News & Insights

Eight Battery Energy Storage System (BESS) Site Requirements You Might Be Forgetting

Solar panels, EV chargers, and wind turbines in a field
Chris Hanna

Chris Hanna

Electrical Engineer

Nick Lamek, </br>P.E.

Nick Lamek,

Civil Engineer

Jon Manning, P.E.

Jon Manning, P.E.

Structural Engineer

In part one of our three-part series, our experts cover the site layout elements and requirements that can impact a BESS project.

The ability to store the electricity generated by solar panels and wind turbines is the key to getting energy to users when they need it—during outages, when the sun is not shining, or the wind is not turning the turbine’s blades. Storage helps balance electricity generation and demand—creating a more flexible and reliable grid.

Battery Energy Storage Systems (BESS) are one way to store energy so system operators can use their energy to soft transition from renewable power to grid power for uninterrupted supply. Ultimately, battery storage can save money, improve continuity and resilience, integrate generation sources, and reduce environmental impacts.  

The energy storage market in the United States could grow to as much as $426 billion by 2030. Several states have declared goals, targets, and mandates for energy storage. As engineering, procurement, and construction (EPC) companies and developers race to keep up with the demand of system owners who want BESS, understanding common site layout considerations and requirements can save you from missteps that can add costs and set your project back several months or more. Site constraints, requirements to obtain entitlements and construction permits, requirements of the offtaker, and operation and maintenance safety and efficiencies will vary by jurisdiction, the most common site plan elements that could surprise you when it comes to cost, layout, and scheduling include:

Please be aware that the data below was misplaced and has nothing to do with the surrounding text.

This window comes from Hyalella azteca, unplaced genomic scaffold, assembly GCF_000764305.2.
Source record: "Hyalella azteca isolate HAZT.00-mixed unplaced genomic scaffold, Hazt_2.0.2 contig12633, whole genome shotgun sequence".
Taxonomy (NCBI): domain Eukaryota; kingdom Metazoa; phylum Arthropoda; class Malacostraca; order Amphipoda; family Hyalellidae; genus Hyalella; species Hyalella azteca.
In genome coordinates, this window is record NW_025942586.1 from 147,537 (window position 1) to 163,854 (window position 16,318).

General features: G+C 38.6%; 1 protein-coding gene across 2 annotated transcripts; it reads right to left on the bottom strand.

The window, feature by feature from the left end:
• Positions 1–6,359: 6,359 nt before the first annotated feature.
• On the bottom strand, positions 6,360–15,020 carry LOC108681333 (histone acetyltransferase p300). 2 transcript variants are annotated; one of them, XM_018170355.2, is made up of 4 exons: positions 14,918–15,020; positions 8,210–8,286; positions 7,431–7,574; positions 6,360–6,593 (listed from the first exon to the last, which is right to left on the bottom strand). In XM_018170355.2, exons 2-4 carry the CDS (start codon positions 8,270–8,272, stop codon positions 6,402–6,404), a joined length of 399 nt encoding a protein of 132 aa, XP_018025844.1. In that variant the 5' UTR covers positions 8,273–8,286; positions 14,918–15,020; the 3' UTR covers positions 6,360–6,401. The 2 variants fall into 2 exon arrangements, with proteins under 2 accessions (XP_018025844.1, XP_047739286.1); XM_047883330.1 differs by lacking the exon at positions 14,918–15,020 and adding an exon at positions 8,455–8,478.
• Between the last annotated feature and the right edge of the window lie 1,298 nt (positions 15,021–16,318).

1. Fire Code Requirements

Smaller commercial developments in or near cities may have stricter requirements from building and fire departments than utility-scale projects in isolated areas. Providing adequate access and understanding minimum turning radius and width for access roads will impact your site layout. Sites may also require an internal fire suppression system since it may not be economical to run a water line.

2. Security Fencing

BESS and related equipment typically require a 6’ chain link with 1’ barbed wire to prevent unauthorized access.

3. Erosion Control

Requirements range from temporary perimeter controls to costly temporary sediment control basins.

4. Permanent Stormwater Measures

Requirements range from no requirements to water quantity and/or water quality requirements for which a permanent stormwater feature such as detention ponds or ditches must be designed, installed, and maintained over the life of the facility. Equipment must be raised a minimum of 1-foot above 100-year water surface elevation (site specific hydrology study required).

5. Integration with the Electrical Infrastructure

Distribution or transmission system level interconnects may require extra real estate for utility infrastructure.

6. BESS Augmentation